To celebrate the word Vitamin’s 100th birthday, here’s a rundown of the main vitamins, when they were discovered, signs of deficiency, and main dietary sources (focusing on traditional herbs).
Vitamin A (retinol, beta-carotene) is most famous for its role in helping night vision and color vision. Carrots and liver are the most common foods known to contain the various forms. It was first isolated in 1917 by both Elmer McCollum and Thomas Osborne who were working on cattle health. It was the first fat-soluble vitamin found. Vitamin A is also plentiful in dandelion greens, spinach, kale, and broccoli. In Chinese herbal medicine, Gou Qi Zi (wolfberry, goji berri, lycium berry) have plentiful amounts of carotenoids and have been recommended for eye problems for centuries. The eyes are related to the liver in Traditional Chinese Medicine (TCM), which could have to do with observations of improved eyesight in malnourished people who eat liver.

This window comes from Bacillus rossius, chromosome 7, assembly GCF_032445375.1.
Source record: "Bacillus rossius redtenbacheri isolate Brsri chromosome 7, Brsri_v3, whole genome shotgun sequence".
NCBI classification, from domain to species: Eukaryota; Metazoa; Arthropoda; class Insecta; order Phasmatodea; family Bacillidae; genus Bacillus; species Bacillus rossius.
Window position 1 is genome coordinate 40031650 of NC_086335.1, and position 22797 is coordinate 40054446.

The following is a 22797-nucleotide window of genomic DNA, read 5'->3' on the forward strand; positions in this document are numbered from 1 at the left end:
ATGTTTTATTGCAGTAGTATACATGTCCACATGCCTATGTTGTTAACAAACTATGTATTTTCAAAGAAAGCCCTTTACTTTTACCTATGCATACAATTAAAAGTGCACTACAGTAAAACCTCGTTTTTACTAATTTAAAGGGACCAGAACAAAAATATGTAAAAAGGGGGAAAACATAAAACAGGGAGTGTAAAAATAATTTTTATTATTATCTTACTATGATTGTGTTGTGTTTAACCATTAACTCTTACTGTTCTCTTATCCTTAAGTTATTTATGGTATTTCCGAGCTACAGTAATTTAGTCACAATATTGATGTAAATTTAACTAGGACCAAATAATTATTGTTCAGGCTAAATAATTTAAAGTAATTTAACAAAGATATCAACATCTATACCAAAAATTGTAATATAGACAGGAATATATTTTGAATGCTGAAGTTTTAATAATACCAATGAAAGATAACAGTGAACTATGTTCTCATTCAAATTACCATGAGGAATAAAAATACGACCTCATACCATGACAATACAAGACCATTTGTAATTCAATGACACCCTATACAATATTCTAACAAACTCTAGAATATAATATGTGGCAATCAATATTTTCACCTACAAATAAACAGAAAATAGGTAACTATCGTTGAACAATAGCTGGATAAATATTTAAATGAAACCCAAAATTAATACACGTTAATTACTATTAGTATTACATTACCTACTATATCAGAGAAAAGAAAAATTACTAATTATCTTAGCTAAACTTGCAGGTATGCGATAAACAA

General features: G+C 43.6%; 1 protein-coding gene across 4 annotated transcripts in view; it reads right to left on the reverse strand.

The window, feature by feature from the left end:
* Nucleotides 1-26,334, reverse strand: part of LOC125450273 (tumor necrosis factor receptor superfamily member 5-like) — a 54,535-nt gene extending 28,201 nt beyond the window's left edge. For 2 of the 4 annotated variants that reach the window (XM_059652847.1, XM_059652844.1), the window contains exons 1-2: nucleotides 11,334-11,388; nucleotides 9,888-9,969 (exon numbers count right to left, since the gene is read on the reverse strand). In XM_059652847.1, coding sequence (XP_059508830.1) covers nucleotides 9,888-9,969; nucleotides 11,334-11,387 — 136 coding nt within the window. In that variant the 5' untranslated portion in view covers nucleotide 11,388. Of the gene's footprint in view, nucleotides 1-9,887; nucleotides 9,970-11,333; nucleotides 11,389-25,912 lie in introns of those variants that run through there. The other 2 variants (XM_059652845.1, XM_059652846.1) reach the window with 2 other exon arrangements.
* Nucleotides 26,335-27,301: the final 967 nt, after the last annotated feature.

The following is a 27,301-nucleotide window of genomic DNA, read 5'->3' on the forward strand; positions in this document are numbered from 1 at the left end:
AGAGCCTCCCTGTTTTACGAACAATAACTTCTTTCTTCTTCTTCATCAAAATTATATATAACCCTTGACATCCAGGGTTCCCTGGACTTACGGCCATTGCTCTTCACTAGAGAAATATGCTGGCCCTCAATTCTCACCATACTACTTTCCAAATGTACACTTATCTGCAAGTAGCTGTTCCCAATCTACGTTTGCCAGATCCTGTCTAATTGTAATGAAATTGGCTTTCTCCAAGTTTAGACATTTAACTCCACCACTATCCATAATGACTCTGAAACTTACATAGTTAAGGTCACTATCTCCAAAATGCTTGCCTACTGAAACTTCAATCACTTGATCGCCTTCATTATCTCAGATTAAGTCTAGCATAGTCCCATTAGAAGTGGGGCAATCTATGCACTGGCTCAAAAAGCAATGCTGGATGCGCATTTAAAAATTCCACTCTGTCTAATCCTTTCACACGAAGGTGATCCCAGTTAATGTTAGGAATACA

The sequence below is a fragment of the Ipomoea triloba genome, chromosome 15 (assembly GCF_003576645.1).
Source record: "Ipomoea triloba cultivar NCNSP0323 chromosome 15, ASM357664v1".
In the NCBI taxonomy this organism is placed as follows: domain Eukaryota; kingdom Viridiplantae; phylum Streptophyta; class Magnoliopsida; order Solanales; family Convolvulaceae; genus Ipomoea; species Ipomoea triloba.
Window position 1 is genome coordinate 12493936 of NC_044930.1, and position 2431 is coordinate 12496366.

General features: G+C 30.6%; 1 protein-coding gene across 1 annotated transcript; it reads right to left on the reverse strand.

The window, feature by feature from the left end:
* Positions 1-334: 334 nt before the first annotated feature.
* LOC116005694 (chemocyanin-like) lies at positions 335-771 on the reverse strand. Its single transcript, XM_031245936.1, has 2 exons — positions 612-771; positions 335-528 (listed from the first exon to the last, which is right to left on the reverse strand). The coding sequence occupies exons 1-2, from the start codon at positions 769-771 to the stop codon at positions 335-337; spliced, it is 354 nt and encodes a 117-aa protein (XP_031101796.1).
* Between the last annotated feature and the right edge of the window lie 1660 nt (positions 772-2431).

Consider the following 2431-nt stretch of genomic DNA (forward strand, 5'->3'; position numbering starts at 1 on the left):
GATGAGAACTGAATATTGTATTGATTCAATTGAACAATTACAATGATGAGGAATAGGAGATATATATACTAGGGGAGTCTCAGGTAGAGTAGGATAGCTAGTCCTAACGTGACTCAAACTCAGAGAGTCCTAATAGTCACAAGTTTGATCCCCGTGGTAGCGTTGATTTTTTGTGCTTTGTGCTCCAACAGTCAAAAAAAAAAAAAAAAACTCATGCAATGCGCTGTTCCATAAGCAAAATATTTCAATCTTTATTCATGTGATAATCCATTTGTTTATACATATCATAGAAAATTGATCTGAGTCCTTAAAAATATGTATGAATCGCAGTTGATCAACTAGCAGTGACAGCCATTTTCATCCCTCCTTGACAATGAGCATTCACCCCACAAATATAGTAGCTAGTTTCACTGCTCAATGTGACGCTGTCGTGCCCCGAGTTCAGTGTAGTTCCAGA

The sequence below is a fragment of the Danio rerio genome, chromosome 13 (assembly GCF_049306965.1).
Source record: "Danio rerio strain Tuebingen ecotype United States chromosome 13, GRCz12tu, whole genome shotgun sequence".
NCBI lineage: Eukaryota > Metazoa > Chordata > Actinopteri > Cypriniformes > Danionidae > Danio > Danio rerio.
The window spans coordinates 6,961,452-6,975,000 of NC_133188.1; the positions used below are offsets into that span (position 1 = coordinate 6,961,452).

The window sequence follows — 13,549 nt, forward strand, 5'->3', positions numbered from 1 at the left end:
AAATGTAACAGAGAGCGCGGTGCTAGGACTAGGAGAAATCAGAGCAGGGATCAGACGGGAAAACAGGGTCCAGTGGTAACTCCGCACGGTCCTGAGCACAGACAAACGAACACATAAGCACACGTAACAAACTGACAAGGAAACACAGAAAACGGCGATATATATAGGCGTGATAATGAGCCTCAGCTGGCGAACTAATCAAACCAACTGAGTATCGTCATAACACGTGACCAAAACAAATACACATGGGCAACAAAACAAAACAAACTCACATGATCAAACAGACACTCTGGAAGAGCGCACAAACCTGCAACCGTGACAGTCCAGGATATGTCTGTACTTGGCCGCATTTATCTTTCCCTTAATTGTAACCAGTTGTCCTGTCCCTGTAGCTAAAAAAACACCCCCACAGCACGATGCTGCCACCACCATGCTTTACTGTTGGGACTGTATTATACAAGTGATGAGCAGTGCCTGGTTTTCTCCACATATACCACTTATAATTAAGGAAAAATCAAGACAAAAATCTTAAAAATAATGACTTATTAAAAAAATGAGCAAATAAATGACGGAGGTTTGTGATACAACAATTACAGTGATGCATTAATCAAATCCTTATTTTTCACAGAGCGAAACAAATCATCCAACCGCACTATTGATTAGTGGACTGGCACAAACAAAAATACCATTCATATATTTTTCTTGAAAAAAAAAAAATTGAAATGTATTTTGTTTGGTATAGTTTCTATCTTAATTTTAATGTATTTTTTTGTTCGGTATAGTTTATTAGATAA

B Complex Vitamins
There are 8 essential B vitamins:
- Vitamin B1, Thiamine–deficiency causes beriberi, which can be fatal. Shows up as swollen legs, fatigue, lungs fill with fluid, neurological symptoms such as confusion, confabulation, eye twitching. Eventual heart failure. Isolated in 1912 by Casimir Funk. Traditional herb sources include ephedra and bean sprouts.
- Vitamin B2, Riboflavin–deficiency rarely occurs on its own, if so it’s called ariboflavinosis and shows up as cracked, red lips (including corners of the mouth), mouth ulcers, and dry, scaling skin. The eyes may become sensitive to light and bloodshot. Itchy scrotum is another symptom, and eventually death. Yeast is a great source. Eggs, meat, and milk also have significant amounts. This is another vitamin milling of whole grains reduces. It’s also destroyed by light. Saffron contains quite a bit, but is used in such small amounts it’s unlikely to be a good dietary source. Thyme, asparagus, taro, celery, and bean sprouts are other plant sources. Perilla leaf (Zi Su Ye) is another source which is used in Chinese medicine.